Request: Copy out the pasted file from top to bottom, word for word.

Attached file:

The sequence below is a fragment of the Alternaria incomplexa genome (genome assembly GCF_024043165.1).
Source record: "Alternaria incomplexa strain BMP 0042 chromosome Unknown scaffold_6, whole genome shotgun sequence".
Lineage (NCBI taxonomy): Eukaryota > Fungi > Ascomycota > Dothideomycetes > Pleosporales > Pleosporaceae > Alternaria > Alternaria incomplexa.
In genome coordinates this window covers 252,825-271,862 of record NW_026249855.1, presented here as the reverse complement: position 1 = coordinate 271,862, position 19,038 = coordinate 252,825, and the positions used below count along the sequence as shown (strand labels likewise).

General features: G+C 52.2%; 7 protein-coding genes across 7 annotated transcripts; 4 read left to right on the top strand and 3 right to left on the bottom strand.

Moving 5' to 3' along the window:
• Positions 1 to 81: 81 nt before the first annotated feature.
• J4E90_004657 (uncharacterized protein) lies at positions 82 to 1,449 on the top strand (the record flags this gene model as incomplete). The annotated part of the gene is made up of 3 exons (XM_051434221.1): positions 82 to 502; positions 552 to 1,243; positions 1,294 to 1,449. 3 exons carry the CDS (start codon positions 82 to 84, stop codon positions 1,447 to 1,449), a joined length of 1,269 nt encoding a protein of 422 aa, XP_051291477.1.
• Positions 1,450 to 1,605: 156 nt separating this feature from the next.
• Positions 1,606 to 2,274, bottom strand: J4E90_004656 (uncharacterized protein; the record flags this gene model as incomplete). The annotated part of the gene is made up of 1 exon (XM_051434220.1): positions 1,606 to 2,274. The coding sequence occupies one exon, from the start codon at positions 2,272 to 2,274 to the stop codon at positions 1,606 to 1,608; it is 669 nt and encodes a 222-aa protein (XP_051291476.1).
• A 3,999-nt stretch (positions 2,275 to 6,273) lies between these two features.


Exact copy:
The sequence below is a fragment of the Alternaria incomplexa genome (genome assembly GCF_024043165.1).
Source record: "Alternaria incomplexa strain BMP 0042 chromosome Unknown scaffold_6, whole genome shotgun sequence".
Lineage (NCBI taxonomy): Eukaryota > Fungi > Ascomycota > Dothideomycetes > Pleosporales > Pleosporaceae > Alternaria > Alternaria incomplexa.
In genome coordinates this window covers 252,825-271,862 of record NW_026249855.1, presented here as the reverse complement: position 1 = coordinate 271,862, position 19,038 = coordinate 252,825, and the positions used below count along the sequence as shown (strand labels likewise).

General features: G+C 52.2%; 7 protein-coding genes across 7 annotated transcripts; 4 read left to right on the top strand and 3 right to left on the bottom strand.

Moving 5' to 3' along the window:
• Positions 1 to 81: 81 nt before the first annotated feature.
• J4E90_004657 (uncharacterized protein) lies at positions 82 to 1,449 on the top strand (the record flags this gene model as incomplete). The annotated part of the gene is made up of 3 exons (XM_051434221.1): positions 82 to 502; positions 552 to 1,243; positions 1,294 to 1,449. 3 exons carry the CDS (start codon positions 82 to 84, stop codon positions 1,447 to 1,449), a joined length of 1,269 nt encoding a protein of 422 aa, XP_051291477.1.
• Positions 1,450 to 1,605: 156 nt separating this feature from the next.
• Positions 1,606 to 2,274, bottom strand: J4E90_004656 (uncharacterized protein; the record flags this gene model as incomplete). The annotated part of the gene is made up of 1 exon (XM_051434220.1): positions 1,606 to 2,274. The coding sequence occupies one exon, from the start codon at positions 2,272 to 2,274 to the stop codon at positions 1,606 to 1,608; it is 669 nt and encodes a 222-aa protein (XP_051291476.1).
• A 3,999-nt stretch (positions 2,275 to 6,273) lies between these two features.